Ahhhhh, I finally got to see In The Heights last week! As a HamilStan (as so many people are), I was buzzing for it. For those who don’t know, In The Heights was originally an off-Broadway musical written by Lin-Manuel Miranda long before Hamilton existed. In fact, this musical made it’s stage debut over a decade before Hamilton did, albeit not garnering as much attention as the latter did.
The story is almost a love letter to the cultures of many immigrants from Central and Latin America who have since settled in the United States. The main character is Usnavi (Anthony Ramos, Hamilton, A Star Is Born), an immigrant with Dominican ancestry. His dream? To return there and open a beach side bar. In order to do so, he’d have to abandon all of the friends he’s made in New York’s Washington Heights, and close the family-run bodega that he’s been running for years. With musical numbers and vibrant dancing galore, Usnavi battles with himself about what is the right decision, and whether or not to give up his dream to stay in the city in which he grew up.
To be honest, I could have watched two hours of Stephanie Beatriz and Dascha Polanco just dancing around having a nice time. Whilst they get relatively little screen time, the pair of them light up the room as soon as you get a glimpse of their characters and provide some strongly needed comic relief throughout.
In The Heights was simply a bundle of joy to watch, especially on the big screen. Very much like Rent (2008), the movie adaptation was pretty much a direct translation of the stage show to the screen, with minor adjustments in the running order and the omission of a few songs here and there. The positives that come with it being so similar to the stage musical include the fact that the choreography is flawless – some of the best I’ve seen in a movie musical, which is saying something because I’ve seen a lot.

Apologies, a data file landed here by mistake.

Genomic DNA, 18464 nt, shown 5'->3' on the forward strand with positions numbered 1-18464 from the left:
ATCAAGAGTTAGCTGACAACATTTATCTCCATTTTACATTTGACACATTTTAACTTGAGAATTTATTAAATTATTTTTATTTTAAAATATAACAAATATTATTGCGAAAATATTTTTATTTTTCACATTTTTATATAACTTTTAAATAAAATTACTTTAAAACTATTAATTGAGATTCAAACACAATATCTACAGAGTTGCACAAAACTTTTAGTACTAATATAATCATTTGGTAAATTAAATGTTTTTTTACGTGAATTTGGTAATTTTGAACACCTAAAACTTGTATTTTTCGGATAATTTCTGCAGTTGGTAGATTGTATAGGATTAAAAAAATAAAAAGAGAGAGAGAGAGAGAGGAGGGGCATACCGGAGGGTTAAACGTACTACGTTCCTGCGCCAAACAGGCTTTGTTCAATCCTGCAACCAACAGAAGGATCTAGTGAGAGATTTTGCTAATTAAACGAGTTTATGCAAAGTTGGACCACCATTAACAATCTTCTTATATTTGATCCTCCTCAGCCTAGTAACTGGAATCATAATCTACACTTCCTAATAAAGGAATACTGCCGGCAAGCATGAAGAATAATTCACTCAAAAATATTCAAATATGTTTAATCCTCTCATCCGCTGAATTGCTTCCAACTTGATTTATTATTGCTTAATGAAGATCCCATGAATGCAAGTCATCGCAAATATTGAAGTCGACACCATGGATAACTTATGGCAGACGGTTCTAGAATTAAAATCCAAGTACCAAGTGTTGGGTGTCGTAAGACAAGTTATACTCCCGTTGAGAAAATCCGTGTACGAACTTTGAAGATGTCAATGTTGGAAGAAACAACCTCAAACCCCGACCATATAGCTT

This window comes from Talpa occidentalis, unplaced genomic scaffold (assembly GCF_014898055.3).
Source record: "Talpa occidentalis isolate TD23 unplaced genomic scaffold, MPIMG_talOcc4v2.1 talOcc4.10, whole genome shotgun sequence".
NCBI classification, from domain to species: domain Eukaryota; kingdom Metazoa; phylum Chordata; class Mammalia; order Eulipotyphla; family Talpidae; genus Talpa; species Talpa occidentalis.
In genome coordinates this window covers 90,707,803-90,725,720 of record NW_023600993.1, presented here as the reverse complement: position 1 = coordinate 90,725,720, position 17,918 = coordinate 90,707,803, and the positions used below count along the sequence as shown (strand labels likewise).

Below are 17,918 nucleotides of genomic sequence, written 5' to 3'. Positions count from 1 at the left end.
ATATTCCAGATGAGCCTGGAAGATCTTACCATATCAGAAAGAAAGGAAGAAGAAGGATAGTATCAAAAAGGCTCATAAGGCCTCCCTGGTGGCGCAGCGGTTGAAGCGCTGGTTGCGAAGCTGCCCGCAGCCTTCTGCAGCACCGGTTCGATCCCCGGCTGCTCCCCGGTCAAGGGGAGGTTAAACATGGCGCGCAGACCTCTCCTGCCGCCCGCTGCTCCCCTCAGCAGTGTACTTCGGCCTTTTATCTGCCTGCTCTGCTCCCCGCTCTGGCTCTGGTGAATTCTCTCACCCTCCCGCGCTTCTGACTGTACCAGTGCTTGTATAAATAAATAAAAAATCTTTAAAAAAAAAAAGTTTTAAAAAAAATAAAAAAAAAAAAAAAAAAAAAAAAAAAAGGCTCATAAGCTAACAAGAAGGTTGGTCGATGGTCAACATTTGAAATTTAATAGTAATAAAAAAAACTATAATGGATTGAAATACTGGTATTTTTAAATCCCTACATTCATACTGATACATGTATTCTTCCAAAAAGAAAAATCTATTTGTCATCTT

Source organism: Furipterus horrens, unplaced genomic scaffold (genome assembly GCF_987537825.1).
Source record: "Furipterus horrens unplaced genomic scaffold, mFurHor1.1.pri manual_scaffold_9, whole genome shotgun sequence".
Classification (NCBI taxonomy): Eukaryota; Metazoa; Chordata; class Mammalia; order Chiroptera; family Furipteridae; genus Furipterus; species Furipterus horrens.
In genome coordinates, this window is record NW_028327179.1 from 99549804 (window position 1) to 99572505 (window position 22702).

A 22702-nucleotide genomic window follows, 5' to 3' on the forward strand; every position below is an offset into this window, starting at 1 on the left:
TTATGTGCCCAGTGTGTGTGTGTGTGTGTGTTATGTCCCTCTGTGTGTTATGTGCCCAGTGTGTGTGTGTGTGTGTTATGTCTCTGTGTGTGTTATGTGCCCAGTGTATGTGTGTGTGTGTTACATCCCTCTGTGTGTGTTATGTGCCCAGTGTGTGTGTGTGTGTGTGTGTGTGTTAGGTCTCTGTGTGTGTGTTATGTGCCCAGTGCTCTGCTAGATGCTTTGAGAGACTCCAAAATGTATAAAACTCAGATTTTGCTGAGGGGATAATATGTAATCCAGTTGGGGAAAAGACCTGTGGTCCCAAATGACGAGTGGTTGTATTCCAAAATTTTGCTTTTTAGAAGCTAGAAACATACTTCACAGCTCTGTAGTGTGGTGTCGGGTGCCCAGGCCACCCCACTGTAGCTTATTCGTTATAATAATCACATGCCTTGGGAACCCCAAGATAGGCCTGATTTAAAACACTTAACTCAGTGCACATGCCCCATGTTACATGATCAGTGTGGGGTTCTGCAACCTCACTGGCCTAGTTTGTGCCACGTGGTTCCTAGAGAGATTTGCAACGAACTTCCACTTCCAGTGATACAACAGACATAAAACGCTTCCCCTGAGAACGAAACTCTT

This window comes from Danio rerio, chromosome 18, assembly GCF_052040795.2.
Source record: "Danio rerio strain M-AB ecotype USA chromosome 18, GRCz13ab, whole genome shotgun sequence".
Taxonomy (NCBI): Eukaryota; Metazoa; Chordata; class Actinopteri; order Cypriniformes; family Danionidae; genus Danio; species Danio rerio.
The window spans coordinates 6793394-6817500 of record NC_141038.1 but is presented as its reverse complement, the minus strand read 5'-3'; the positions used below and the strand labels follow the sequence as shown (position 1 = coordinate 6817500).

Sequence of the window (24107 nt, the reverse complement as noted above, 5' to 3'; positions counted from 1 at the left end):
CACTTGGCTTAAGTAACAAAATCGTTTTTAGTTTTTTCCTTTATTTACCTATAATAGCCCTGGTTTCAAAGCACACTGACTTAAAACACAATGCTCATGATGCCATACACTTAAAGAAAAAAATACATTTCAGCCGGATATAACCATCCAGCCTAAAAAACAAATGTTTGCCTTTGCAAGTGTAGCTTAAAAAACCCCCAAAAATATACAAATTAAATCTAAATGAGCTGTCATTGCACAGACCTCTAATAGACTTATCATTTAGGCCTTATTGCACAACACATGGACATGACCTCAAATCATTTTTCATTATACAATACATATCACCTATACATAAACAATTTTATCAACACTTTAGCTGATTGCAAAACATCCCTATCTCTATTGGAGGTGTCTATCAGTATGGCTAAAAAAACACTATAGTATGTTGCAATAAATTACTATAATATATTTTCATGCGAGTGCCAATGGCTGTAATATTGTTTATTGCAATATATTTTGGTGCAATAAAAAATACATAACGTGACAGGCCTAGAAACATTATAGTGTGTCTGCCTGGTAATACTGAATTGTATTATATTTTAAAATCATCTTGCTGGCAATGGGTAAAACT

Though not quite on par with Lin-Manuel Miranda’s more acclaimed work (you know the one), there are similarities in the musical numbers. With In The Heights however, everything comes with a Latin American twist that fills up the room with jubilation and happiness. The film’s music is a celebration of Latinx culture and the many people that identify with it. Would it have been nice to see more Black Latinx actors in leading roles? Sure. But I’ve never seen a film with a cast made up of only Latinx actors before period, so it was still really nice to see, because – and I’ll admit this – I was pretty ignorant of these cultures beforehand.
The only real issue I had with In The Heights is the length; I understand that this is Lin’s baby and he could probably not bear to omit some of his work, but for the love of God, I did not need all of those ballads. Some more frivolous editing wouldn’t have gone amiss, but for the most part, it’s pretty entertaining.
A talented cast (Anthony Ramos is clearly a star), all of the nods to that other musical about the 1st Secretary of the Treasury were brilliant, explosive dance numbers, and the best part of the movie: Abuela Claudia. Other than the length, I really enjoyed this. Sorry, not sorry.
In The Heights is still screening in many cinemas across the UK.
TQR Category Ratings:
Costume & Set Design:
Overall Rating: ½